It’s 5.30 in the morning when I pull down the zipper of the rooftop tent. A noisy, rattling sound follows, one of the main irritations of campers: tent zippers. It is a loud and unavoidable sound in the early morning. It is still dark and cold. I am wearing the same clothes as last night, and if I wouldn’t have had a down sleeping bag, I would’ve slept in them. Africa can be cold! In the evening it cools down from 30-40 degrees Celsius to about 5 degrees…We don’t speak to each other, in our routine we pack up the tent and throw the last things in the back of the car. The heater in the car blows hot air into the cabin. This seldom happens. I cannot remember the last time we had the heater on. We drive down a sandy drive way and onto the tar road. The car slowly heats up and our lights light up the road ahead. We are only one hour away from sunrise and on our way to the largest National Park in Namibia, Etosha.
Just after sunrise we drive through the entrance of Etosha National Park. The tarmac disappears and we continue through sand and dust. Sand and dust is clearly the main soil here in Namibia. I’ve never tried to cover up all the cracks of car with tape before to prevent the dust from getting in. And also, I’ve never before wondered about the amount of dust cars can launch into the air by just driving. As the oncoming car, all you can do is wait until most of it has blown away.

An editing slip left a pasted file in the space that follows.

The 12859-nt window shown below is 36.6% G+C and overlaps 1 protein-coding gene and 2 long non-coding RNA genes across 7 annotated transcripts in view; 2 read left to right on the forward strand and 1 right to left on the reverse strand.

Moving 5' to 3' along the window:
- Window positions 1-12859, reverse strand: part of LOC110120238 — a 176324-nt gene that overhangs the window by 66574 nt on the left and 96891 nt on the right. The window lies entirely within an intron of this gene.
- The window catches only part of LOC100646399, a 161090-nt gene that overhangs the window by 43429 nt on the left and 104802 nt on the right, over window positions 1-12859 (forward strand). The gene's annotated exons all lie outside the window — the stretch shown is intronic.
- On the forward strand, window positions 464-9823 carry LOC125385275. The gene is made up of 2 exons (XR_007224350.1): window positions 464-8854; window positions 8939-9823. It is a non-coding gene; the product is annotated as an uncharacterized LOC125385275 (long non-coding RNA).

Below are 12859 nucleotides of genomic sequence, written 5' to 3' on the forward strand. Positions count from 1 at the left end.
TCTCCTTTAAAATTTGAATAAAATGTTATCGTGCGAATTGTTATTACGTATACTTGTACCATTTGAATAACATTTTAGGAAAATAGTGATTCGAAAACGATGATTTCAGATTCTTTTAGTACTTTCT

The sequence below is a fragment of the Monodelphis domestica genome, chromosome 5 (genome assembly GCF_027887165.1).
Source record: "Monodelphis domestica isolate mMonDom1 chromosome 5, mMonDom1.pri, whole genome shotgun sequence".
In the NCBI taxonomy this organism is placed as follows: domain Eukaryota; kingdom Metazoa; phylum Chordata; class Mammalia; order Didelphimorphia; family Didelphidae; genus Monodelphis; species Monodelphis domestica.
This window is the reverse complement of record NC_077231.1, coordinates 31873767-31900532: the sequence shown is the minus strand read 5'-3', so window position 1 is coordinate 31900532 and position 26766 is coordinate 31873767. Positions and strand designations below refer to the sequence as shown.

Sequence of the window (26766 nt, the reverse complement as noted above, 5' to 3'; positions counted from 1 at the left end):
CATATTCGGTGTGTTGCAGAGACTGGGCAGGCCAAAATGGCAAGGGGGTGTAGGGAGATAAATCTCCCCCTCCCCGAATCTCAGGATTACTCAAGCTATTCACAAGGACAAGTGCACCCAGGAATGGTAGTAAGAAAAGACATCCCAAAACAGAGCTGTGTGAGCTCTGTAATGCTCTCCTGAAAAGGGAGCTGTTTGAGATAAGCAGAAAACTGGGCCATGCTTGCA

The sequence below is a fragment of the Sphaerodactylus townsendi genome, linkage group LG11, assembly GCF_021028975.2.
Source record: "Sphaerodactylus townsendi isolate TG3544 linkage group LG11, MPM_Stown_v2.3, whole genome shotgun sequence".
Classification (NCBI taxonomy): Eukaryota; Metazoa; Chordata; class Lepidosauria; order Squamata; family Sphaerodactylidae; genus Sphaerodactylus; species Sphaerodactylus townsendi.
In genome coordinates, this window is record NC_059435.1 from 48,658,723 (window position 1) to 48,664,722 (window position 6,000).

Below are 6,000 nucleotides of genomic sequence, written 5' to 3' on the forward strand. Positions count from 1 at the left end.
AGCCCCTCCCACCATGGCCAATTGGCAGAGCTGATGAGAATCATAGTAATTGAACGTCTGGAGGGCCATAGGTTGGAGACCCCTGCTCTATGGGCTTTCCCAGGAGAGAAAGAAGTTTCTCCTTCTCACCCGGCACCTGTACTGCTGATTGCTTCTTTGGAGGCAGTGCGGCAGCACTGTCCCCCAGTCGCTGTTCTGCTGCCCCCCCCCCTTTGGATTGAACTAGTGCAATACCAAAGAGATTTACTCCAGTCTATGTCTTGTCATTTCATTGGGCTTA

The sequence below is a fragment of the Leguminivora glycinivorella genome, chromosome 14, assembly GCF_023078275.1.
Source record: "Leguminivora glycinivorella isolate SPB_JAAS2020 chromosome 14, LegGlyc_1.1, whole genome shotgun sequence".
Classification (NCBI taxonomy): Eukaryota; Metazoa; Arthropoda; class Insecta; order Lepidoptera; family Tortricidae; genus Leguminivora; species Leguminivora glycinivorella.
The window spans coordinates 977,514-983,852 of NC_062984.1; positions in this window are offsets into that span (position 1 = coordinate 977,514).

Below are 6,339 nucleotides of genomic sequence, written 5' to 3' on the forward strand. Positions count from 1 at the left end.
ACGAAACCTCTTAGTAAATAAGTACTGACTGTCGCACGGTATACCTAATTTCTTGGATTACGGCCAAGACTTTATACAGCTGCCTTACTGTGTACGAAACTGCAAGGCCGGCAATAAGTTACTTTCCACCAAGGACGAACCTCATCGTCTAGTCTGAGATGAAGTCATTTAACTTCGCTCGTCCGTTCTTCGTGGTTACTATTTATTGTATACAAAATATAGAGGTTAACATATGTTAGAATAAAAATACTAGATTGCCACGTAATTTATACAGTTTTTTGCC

While I’m sitting in the car I get the feeling that something is looking at us. I slow down to get the chance to look around. Nothing….I turn my gaze back onto the road and speed up again. As soon as we’re back on our previous speed I get the same feeling again. I slow down again and look around. At that moment a large black rhino steps from the shadows of a fallen tree. My heart starts to beat faster and we are both leaning out of the car windows to get a good look at this magnificent animal: 2,5 tons of muscle, packed in a thick, almost impenetrable harness with a beautiful horn who waits for the temperatures to cool down in the shadow of a tree.
That night we set up camp near one of waterholes. A large part of the evening we are hidden away near the waterhole and looking at all the different animals who tentatively stop by to have a drink after a hot day.
I’m startled when a honey badger starts to make a racket just behind me while I was quietly watching the animals at the waterhole. The badger is not scared at all, but cautious nonetheless. He has four paws with large claws and it almost looks like they are too far from its body. It walks towards me when I point my head torch towards it. I jump sideways while it walks straight past me following a rocky track. It is a beautiful animal, black with a white belly. Their skin is very loose and when they are caught by a predator they are able to turn their bodies 360 degrees and counter attack. Their teeth are razor sharp and they have exceptional strength in their claws. The honey badger is the only animal who is resistant against snake poison. When it is bitten, it will simply go into a coma which it will get out of after a few hours.